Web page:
In December, National Public Radio (NPR) ran an article Insurers Often Don’t Pay For Teen Weight-Loss Surgery describing the difficult situation facing adolescents in need of weight loss surgery. For adults, standard bariatric procedures are usually covered, whether by employers, Medicaid, or some other form of insurance; in teens, however, coverage is not so easily obtained. We asked Jeffrey L. Zitsman, MD, Director of the Center for Adolescent Bariatric Surgery at NewYork-Presbyterian Morgan Stanley Children’s Hospital/Columbia University Medical Center, to explain what the situation was like here in New York.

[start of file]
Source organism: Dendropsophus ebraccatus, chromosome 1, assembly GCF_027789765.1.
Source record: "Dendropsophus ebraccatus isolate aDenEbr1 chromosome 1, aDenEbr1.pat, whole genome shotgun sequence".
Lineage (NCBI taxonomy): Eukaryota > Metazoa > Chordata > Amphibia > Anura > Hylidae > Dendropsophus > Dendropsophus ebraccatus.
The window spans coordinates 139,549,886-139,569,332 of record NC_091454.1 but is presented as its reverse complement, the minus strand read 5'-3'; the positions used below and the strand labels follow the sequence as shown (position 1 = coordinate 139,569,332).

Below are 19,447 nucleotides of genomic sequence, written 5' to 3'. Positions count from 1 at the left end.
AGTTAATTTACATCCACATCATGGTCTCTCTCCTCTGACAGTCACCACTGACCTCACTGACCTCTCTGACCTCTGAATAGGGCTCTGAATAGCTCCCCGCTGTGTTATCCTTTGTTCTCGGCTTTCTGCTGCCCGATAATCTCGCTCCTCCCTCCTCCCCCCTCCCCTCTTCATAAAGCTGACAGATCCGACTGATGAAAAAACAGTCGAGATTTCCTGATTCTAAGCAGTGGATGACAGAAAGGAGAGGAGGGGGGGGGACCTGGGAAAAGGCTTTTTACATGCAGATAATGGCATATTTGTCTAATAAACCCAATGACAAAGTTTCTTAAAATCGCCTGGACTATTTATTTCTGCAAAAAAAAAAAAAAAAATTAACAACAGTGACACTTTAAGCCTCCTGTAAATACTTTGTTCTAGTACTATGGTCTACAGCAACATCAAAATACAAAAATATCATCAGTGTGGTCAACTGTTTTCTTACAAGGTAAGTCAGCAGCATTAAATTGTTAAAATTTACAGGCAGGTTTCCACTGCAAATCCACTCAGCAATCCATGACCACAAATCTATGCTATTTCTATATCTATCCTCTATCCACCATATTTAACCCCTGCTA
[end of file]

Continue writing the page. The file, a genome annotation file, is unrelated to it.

According to Dr. Zitsman, only two institutions in the New York area have been approved by the FDA to offer adolescent bariatric surgery as part of limited studies investigating laparoscopic gastric banding in patients under age 18. If patients qualify for surgery according to the study criteria, they can obtain laparoscopic banding at these select institutions. Although the surgery is permitted in adolescents as part of the study, payment is still required. Yet Medicaid plans and most private insurance policies are not consistent in their coverage, nor are they always eager to cover costly surgical procedures, even despite the clear health – and financial – benefits associated with significant weight loss.
As a result, Dr. Zitsman has had to appeal to most of his patients’ insurance companies in one form or another, to a greater or lesser degree, to secure coverage for treatment. “Even for patients who have private insurance, I often have to fight for coverage. In some cases, a patient’s insurance plan does not cover the surgery, and he or she changes to another plan that does.”